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A tax audit can be a stressful and frightening event for many people; even if a person has done his taxes correctly and conscientiously, receiving notification of an audit can be nerve wracking. Properly preparing for a tax audit can help ease anxiety and reassure an auditor that a person is ready and willing to cooperate. There are many steps that can help a person or business prepare for an audit.
There are generally two types of audits: paper and in-person. A paper audit is simply a notification asking for documentation or clarification of something stated on a tax form. Generally the best way to get rid of this problem is to provide the information promptly. Ignoring a paper audit is a surefire way to bring on an in-person audit, which is usually far more serious.
It may or may not be beneficial to consult a tax attorney if an audit is planned. People with relatively simple financial information may be able to navigate through a tax audit safely. If taxes are complicated, however, an experienced tax attorney may be able to provide guidance, help with organization, come to meetings with the auditor, and let a person being audited know what he or she should prepare. If an accountant or tax professional prepared tax forms for a person or business, it may be important to get him or her involved in the process as well.
There are many documents that should be on hand for a tax audit. These should include all records of expenditures and income, receipts for any items that were used as tax deductions, bank and credit card statements, and tax records from previous years. Experts recommend organizing these documents by date and by type, so that they are easy to pull up as needed. If documentation is missing, try conscientiously to get new copies; banks and credit card companies will usually provide copies of old statements, but it may be more difficult to get copies of receipts for cash transactions or charitable donations.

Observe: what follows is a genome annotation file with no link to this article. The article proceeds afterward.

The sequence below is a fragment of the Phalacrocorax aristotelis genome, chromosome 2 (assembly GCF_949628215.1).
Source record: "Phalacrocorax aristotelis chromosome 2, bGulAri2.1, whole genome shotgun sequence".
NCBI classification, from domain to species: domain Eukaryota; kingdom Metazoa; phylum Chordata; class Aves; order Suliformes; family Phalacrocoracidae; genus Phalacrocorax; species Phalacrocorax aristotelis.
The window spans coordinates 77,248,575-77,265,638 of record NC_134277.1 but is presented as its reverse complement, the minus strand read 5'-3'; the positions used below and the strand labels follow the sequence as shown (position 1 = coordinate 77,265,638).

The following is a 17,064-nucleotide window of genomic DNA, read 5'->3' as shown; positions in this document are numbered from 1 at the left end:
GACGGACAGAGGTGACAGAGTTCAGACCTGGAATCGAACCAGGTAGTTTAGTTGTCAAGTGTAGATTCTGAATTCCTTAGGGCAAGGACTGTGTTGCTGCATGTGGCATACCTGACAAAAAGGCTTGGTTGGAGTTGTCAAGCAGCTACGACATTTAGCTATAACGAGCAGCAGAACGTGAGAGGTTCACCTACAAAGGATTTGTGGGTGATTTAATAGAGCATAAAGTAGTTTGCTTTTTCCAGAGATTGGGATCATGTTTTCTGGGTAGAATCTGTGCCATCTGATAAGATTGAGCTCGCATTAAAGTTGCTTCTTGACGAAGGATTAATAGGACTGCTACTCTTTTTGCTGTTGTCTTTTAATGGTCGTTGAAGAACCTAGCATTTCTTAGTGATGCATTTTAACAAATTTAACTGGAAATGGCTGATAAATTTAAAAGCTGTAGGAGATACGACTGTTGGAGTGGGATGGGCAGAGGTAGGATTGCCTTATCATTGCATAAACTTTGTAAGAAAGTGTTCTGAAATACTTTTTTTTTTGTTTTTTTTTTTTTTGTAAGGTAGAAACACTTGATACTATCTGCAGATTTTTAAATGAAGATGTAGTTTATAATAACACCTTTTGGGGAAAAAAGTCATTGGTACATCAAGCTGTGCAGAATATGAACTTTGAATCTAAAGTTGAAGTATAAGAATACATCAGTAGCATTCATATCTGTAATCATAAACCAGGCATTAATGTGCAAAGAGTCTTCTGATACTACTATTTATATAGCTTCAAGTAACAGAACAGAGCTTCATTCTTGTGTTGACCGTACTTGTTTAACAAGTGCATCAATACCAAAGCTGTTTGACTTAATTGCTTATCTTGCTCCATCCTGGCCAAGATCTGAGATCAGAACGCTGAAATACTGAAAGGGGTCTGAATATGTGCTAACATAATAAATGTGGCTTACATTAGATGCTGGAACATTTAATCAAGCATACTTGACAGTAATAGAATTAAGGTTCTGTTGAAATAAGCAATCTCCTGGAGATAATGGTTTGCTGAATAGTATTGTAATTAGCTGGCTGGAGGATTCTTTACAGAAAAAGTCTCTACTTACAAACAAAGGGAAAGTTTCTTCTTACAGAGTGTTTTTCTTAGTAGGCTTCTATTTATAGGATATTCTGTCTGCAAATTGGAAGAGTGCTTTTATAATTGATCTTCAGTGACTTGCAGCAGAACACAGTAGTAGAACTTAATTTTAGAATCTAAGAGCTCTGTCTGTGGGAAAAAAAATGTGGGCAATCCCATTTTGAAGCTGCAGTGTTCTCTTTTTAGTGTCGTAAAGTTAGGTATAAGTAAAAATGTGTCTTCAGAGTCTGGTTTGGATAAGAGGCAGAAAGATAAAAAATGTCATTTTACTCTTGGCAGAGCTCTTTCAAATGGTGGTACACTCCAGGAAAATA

Some experts recommend preparing both personal and business information for a tax audit, even if only one area is being questioned. This will show that a person is engaging in total transparency, and can sometimes prove quite helpful. If personal receipts help validate or clarify a business situation that an auditor is questioning, it helps to have this information nearby.
Experts strongly recommend avoiding being rude, argumentative, or lying during a tax audit. Not only is this behavior likely to make the process more difficult for everyone, it may actually harm a taxpayer's case. On the other hand, it is important to be clear and stand ground on issues; if a tax auditor is unfairly insinuating that a person is lying or engaging in illegal behavior, this is inappropriate behavior that can be reported to his or her boss.
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